The Legislature passed a bill, currently awaiting the governor’s signature, that limits late fees and prohibits landlords from evicting tenants solely from their failure to pay late fees. Meanwhile, the Denver City Council is awaiting approval from Mayor Michael Hancock for a bill to provide free legal representation in court for those facing eviction.


Jurisdictions are handling court proceedings differently, but many of them are in the process of going back to in-person.

More than 8,200 evictions have been filed in state courts since the beginning of 2021 — almost equivalent to the same time last year, according to state judicial data. Pre-pandemic, from January to June 2019, there were more than 18,600 evictions filed — a decrease of about 57% in cases filed in the last two years.


Colorado has some of the highest housing costs of landlocked states “comparable to urbanized coastal regions,” said Jonathan Cappelli, director of the Neighborhood Development Collaborative, a group of metro-Denver nonprofits which aim to provide affordable housing.

Currently, 50.9% of Colorado renter households are “cost burdened,” with housing taking up more than 30% of total household income and 26% of renters are “severely cost-burdened,” with rent occupying more than 50% of household income — making Colorado the fourth most expensive state in the country after Florida, California and New York, according to data from the Joint Center for Housing Studies at Harvard University.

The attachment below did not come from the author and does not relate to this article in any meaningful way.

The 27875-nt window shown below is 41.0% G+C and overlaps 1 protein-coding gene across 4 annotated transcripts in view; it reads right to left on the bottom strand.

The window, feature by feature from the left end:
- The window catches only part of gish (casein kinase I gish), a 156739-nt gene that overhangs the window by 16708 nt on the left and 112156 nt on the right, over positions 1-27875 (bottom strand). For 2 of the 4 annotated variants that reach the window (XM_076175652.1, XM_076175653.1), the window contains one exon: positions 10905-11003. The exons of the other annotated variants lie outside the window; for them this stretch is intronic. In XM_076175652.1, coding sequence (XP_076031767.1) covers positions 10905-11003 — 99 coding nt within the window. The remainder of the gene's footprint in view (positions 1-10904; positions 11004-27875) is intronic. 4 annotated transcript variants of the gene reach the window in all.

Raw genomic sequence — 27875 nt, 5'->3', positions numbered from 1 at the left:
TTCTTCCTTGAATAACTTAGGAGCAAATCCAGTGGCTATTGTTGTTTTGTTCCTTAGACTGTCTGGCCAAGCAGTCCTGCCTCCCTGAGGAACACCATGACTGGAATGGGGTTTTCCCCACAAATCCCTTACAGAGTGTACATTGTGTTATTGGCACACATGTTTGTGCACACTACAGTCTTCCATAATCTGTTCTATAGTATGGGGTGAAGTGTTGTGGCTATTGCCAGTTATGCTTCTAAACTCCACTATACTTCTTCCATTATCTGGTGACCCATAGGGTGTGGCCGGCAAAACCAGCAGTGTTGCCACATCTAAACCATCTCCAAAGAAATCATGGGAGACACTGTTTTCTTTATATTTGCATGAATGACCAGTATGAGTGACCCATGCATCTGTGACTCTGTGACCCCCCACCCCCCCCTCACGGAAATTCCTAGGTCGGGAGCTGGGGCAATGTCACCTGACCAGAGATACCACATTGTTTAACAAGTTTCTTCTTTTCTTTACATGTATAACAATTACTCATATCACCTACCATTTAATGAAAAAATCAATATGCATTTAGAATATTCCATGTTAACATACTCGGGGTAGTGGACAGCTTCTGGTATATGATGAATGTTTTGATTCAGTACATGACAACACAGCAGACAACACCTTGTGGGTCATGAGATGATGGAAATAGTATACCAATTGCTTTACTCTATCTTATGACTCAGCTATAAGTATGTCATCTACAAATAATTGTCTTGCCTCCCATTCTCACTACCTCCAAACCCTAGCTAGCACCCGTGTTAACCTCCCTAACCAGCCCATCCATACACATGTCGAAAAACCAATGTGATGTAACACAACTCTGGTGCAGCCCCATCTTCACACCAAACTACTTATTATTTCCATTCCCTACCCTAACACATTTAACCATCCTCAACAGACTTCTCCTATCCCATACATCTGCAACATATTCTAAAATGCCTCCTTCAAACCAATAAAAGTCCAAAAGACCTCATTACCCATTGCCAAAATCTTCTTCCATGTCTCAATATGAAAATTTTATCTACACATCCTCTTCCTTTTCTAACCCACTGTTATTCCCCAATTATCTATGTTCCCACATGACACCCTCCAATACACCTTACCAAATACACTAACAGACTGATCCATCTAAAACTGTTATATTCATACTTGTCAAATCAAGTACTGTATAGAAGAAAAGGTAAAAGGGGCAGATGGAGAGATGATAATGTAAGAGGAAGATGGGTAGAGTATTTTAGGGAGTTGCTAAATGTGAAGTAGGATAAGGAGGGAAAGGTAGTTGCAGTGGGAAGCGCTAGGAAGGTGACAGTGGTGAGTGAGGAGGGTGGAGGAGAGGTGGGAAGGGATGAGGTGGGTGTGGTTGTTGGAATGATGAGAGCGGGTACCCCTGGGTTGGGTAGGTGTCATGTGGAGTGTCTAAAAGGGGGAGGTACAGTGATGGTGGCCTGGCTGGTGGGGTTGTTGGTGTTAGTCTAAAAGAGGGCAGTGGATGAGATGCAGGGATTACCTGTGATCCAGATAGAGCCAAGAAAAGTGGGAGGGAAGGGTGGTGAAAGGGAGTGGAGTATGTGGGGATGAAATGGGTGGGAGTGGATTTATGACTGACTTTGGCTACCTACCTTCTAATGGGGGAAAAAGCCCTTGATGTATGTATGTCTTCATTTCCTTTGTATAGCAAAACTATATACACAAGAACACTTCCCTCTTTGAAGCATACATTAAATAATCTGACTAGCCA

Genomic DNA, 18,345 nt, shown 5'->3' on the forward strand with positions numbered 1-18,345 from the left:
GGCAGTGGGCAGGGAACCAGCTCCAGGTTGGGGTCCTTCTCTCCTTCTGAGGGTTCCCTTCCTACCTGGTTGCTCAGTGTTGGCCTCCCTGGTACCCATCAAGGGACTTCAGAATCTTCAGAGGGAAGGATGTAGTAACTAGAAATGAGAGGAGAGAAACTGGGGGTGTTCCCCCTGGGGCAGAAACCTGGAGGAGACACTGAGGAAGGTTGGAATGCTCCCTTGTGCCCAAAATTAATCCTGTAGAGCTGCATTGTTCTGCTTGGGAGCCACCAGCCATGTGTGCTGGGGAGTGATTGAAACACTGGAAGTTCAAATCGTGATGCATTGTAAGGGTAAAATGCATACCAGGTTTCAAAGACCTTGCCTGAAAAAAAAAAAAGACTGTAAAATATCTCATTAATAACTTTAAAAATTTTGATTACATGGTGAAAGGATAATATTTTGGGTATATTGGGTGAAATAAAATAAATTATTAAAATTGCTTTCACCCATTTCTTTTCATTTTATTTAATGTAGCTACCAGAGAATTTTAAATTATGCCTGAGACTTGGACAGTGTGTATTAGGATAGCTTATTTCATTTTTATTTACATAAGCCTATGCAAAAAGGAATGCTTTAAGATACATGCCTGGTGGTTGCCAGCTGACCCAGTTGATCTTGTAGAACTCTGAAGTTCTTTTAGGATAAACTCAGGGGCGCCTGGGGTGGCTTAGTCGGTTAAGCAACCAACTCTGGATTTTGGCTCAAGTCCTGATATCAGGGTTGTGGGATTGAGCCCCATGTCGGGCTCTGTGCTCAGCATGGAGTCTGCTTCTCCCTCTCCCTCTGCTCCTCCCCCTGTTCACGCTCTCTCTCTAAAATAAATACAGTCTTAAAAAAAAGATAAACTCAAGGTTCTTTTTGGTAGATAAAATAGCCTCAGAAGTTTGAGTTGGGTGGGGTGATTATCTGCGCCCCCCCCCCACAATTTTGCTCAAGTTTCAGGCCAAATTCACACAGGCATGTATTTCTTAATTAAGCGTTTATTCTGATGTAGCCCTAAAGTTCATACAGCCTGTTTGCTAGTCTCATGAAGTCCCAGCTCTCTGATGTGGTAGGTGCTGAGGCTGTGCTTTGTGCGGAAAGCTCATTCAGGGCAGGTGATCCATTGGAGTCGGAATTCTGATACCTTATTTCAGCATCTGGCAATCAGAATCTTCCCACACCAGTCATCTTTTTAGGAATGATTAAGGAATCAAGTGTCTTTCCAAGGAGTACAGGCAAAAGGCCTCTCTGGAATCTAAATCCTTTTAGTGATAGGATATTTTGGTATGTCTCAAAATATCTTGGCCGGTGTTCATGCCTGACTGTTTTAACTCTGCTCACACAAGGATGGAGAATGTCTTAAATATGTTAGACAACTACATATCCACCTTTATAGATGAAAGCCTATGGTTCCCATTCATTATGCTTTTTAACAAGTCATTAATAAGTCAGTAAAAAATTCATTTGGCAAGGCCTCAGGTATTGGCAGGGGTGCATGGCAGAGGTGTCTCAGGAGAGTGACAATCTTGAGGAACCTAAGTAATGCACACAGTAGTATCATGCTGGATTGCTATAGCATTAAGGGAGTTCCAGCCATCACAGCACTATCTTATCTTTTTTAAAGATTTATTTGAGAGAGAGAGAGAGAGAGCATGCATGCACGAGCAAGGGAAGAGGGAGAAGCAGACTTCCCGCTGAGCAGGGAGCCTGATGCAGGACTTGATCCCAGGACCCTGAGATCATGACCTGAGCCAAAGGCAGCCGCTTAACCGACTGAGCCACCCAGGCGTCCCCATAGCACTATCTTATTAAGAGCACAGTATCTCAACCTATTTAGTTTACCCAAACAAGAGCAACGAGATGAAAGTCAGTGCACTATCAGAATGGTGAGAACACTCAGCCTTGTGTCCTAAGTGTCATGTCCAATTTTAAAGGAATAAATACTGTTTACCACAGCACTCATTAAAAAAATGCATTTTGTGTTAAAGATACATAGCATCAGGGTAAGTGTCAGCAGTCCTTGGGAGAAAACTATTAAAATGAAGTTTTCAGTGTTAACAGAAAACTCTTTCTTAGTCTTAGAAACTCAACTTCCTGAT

“Like many states, the recession brought a large number of foreclosures in low-income and minority-majority neighborhoods. Those properties were often bought by investors who flipped or rented the homes in a way that drove up land values and led to gentrification pressures on neighboring households,” Cappelli said.

During the pandemic, populous cities like Denver, Fort Collins and Boulder saw “relatively low” increases in median rent — between one and four percent. Other metro areas like Greeley and Colorado Springs saw rates increase by 5.1% and 9%, meaning for a median rental unit, rents have increased anywhere from $20 to $135 per month, depending on the location, said Brett McPherson, spokesperson for the state Department of Local Affairs.

“These increases in rental rates are not exceptional by historical standards. Rents in the Denver metropolitan area are estimated to have increased by 20% between January 2014 and 2015,” he added.


The Metro Denver Homeless Initiative found more than 6,100 individuals experiencing homelessness in the Denver metro region for their Point in Time survey on a night in January 2020. The visibility of homeless encampments throughout the capital has lead to numerous sweeps by the city and has been met with anger and frustration by activists for the lack of public solutions, especially during a pandemic.